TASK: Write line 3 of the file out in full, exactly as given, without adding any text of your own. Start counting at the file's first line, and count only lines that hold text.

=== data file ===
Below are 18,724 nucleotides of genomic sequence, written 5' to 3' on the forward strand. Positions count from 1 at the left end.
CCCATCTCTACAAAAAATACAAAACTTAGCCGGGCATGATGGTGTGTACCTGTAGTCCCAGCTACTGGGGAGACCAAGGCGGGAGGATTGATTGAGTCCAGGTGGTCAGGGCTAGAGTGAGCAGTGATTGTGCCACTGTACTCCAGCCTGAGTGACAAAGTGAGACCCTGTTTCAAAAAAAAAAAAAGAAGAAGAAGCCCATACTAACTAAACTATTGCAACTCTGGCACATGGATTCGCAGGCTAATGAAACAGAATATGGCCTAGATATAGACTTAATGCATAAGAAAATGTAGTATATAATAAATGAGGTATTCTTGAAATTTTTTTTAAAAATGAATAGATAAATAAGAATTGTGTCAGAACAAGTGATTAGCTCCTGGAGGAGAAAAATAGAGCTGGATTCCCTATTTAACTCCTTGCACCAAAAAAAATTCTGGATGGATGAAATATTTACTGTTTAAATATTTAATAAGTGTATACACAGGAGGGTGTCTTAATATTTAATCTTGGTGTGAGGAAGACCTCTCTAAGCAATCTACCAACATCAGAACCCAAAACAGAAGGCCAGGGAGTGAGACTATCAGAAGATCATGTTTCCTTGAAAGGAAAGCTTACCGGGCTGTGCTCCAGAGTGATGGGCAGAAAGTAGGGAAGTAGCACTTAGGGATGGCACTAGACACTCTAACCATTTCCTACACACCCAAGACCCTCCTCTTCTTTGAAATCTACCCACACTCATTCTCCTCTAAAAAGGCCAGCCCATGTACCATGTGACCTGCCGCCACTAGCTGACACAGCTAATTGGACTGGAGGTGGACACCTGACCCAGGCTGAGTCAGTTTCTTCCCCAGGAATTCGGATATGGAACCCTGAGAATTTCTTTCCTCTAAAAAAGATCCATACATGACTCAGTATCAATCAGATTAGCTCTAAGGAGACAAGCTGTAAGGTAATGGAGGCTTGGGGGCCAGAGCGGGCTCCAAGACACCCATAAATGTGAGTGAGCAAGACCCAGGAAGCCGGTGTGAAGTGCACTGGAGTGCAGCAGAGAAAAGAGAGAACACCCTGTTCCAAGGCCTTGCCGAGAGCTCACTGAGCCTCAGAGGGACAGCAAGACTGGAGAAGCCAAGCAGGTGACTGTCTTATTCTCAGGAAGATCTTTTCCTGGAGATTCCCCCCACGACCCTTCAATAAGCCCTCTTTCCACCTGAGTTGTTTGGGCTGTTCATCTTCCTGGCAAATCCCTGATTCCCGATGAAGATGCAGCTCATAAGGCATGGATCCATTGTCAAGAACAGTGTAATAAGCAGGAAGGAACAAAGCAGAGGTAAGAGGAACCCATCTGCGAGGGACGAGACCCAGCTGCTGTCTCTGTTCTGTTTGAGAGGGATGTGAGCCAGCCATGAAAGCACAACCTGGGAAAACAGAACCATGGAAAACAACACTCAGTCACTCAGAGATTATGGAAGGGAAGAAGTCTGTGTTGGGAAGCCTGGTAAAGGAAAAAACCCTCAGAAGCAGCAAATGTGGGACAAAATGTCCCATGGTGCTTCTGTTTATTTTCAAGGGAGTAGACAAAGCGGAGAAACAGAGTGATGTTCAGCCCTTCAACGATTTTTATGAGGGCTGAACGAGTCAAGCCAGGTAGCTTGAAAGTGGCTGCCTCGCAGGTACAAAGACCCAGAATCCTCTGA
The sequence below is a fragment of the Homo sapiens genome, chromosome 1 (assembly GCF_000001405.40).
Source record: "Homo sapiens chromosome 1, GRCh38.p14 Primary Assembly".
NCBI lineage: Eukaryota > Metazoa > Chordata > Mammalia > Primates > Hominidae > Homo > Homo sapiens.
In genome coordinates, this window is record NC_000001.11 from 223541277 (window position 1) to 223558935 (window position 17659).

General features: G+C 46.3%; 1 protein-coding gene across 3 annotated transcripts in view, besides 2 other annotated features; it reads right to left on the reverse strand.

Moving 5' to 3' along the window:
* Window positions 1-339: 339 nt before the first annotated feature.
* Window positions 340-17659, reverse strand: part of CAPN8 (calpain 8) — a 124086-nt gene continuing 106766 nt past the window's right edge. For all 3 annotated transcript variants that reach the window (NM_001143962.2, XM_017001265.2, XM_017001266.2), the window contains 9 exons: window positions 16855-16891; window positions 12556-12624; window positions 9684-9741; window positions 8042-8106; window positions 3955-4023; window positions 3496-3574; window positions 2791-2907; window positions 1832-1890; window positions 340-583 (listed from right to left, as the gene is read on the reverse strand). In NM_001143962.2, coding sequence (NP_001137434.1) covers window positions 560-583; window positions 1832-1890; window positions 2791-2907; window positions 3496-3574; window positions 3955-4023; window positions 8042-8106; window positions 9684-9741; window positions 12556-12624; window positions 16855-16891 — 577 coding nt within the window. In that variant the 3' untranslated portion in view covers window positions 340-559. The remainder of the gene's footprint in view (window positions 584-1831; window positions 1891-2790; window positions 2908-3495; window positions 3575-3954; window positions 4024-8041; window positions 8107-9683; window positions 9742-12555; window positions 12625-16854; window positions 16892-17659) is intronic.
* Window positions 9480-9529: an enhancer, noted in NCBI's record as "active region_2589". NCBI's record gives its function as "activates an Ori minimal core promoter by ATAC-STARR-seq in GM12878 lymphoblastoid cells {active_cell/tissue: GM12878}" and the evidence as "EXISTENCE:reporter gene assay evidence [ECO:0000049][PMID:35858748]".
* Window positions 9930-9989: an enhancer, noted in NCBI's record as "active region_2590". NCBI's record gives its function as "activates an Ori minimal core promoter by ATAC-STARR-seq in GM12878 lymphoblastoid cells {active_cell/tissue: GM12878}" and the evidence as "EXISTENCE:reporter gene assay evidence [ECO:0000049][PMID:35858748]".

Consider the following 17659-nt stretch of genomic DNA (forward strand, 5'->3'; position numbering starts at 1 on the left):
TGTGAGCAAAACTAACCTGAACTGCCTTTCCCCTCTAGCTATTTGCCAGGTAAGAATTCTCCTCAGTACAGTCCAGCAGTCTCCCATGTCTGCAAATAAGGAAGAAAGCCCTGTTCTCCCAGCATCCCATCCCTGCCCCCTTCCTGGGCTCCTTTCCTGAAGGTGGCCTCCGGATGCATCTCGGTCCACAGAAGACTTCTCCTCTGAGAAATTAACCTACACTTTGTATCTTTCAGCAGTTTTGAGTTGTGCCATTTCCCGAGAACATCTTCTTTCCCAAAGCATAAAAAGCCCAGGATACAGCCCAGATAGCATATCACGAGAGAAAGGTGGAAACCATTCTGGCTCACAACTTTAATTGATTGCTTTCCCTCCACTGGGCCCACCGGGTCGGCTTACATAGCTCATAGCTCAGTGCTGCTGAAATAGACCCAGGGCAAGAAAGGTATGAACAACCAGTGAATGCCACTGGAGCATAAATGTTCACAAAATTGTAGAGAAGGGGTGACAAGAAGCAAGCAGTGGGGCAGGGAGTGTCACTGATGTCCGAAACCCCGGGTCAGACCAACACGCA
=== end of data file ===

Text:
The sequence below is a fragment of the Homo sapiens genome, chromosome 1 (assembly GCF_000001405.40).